If you’re noticing baby getting fussy before bedtime or during their bedtime routine, you probably waited too long. Four-month-old babies should really only be going about two hours between snoozes, and bedtime should be between 7 and 8 at night.

What about going forward after the 4-month sleep regression?

Now, there are going to be regressions, actual regressions, later on in your little one’s childhood. Traveling, illness, cutting teeth, all of these things can cause your little one to have a few bad nights in a row. But when it comes to the 4-month progression, I’m happy to report that this is a one-time thing. Once you’re through this, your baby will have officially moved into the sleep cycle pattern that they’ll essentially be following for the rest of their life. Four glorious stages repeated multiple times a night. 

By taking this opportunity to teach them the skills they need to learn to fall asleep independently so that they don’t need your help to recreate their normal situation for falling asleep multiple times throughout the night, you will give them a gift that they’ll enjoy for the rest of their lives. You are helping your baby be able to easily and comfortably get their sleep that they need to thrive each day.

Of course, some kids learn new skills like this quickly. But, some are going to be a little more resistant and need more help to help them learn and master the skills to sleep well. If your baby falls into the first category, enjoy the great nights of sleep you have!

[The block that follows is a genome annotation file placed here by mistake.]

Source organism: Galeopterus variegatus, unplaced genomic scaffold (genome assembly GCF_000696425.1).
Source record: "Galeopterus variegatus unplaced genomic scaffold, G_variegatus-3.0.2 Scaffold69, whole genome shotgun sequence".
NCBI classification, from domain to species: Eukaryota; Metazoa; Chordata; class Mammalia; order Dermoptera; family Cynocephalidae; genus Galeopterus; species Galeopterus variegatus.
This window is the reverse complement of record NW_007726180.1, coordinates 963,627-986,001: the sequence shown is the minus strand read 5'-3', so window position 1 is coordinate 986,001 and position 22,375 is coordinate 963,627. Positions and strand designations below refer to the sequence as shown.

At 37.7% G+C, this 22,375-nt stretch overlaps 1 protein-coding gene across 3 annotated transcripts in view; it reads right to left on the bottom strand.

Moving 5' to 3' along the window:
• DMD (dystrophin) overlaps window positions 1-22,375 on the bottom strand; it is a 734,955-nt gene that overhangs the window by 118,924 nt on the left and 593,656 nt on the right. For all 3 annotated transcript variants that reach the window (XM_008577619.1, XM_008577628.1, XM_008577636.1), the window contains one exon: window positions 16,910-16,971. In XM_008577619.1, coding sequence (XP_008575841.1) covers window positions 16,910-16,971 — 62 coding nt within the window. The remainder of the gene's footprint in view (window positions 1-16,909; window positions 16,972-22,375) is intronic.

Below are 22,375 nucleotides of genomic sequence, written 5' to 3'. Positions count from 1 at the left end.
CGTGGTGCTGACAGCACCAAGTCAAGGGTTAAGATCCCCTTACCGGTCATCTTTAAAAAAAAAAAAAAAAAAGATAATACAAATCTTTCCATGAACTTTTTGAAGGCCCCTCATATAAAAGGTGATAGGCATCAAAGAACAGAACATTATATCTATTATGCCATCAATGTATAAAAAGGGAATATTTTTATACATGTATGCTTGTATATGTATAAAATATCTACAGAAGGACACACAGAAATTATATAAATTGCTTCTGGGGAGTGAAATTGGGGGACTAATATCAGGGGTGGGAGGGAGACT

For those of you in the latter camp, know that your baby absolutely can learn these skills! They likely have different needs in the learning process to help them sleep well.

Sleep is possible for you and your baby

If you are struggling with your baby’s sleep, aren’t sure what steps to take or what to do next, you are in the right place! I’m happy to help get you and your baby sleeping well. Reach out today for your free evaluation call to take the first step to a personalized sleep plan for your little one to help them learn the skills to sleep independently.

If you’re beyond exhausted, wandering around like a zombie and just want to see a light at the end of the tunnel, now is absolutely the time. There is a light at the end of the tunnel, just like there was for these parents.

You and your little one can be on the path to great quality and long stretches of blissful sleep each night, very soon!

Cheers to healthy, happy sleep!